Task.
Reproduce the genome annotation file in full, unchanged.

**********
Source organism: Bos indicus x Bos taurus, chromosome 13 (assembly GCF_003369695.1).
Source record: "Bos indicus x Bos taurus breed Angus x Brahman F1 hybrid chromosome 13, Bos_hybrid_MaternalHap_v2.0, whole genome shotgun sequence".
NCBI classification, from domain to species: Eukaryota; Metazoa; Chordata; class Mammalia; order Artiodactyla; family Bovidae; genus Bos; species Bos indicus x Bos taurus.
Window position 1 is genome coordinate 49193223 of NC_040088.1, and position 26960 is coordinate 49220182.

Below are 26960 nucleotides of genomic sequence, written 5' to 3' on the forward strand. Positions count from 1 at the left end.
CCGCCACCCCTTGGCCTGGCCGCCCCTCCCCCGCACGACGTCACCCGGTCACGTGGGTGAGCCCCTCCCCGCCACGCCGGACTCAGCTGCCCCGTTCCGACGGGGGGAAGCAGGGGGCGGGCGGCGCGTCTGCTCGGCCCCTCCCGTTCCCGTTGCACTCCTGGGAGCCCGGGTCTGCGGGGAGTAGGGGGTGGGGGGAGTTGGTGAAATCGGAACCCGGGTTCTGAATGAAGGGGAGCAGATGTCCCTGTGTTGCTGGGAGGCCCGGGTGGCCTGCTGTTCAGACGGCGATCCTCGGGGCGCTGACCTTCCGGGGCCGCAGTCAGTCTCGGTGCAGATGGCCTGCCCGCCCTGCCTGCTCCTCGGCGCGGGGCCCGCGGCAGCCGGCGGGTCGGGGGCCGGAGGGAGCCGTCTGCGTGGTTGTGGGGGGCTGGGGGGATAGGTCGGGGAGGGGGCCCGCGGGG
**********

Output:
Source organism: Bos indicus x Bos taurus, chromosome 13 (assembly GCF_003369695.1).
Source record: "Bos indicus x Bos taurus breed Angus x Brahman F1 hybrid chromosome 13, Bos_hybrid_MaternalHap_v2.0, whole genome shotgun sequence".
NCBI classification, from domain to species: Eukaryota; Metazoa; Chordata; class Mammalia; order Artiodactyla; family Bovidae; genus Bos; species Bos indicus x Bos taurus.
Window position 1 is genome coordinate 49193223 of NC_040088.1, and position 26960 is coordinate 49220182.

Below are 26960 nucleotides of genomic sequence, written 5' to 3' on the forward strand. Positions count from 1 at the left end.
CCGCCACCCCTTGGCCTGGCCGCCCCTCCCCCGCACGACGTCACCCGGTCACGTGGGTGAGCCCCTCCCCGCCACGCCGGACTCAGCTGCCCCGTTCCGACGGGGGGAAGCAGGGGGCGGGCGGCGCGTCTGCTCGGCCCCTCCCGTTCCCGTTGCACTCCTGGGAGCCCGGGTCTGCGGGGAGTAGGGGGTGGGGGGAGTTGGTGAAATCGGAACCCGGGTTCTGAATGAAGGGGAGCAGATGTCCCTGTGTTGCTGGGAGGCCCGGGTGGCCTGCTGTTCAGACGGCGATCCTCGGGGCGCTGACCTTCCGGGGCCGCAGTCAGTCTCGGTGCAGATGGCCTGCCCGCCCTGCCTGCTCCTCGGCGCGGGGCCCGCGGCAGCCGGCGGGTCGGGGGCCGGAGGGAGCCGTCTGCGTGGTTGTGGGGGGCTGGGGGGATAGGTCGGGGAGGGGGCCCGCGGGG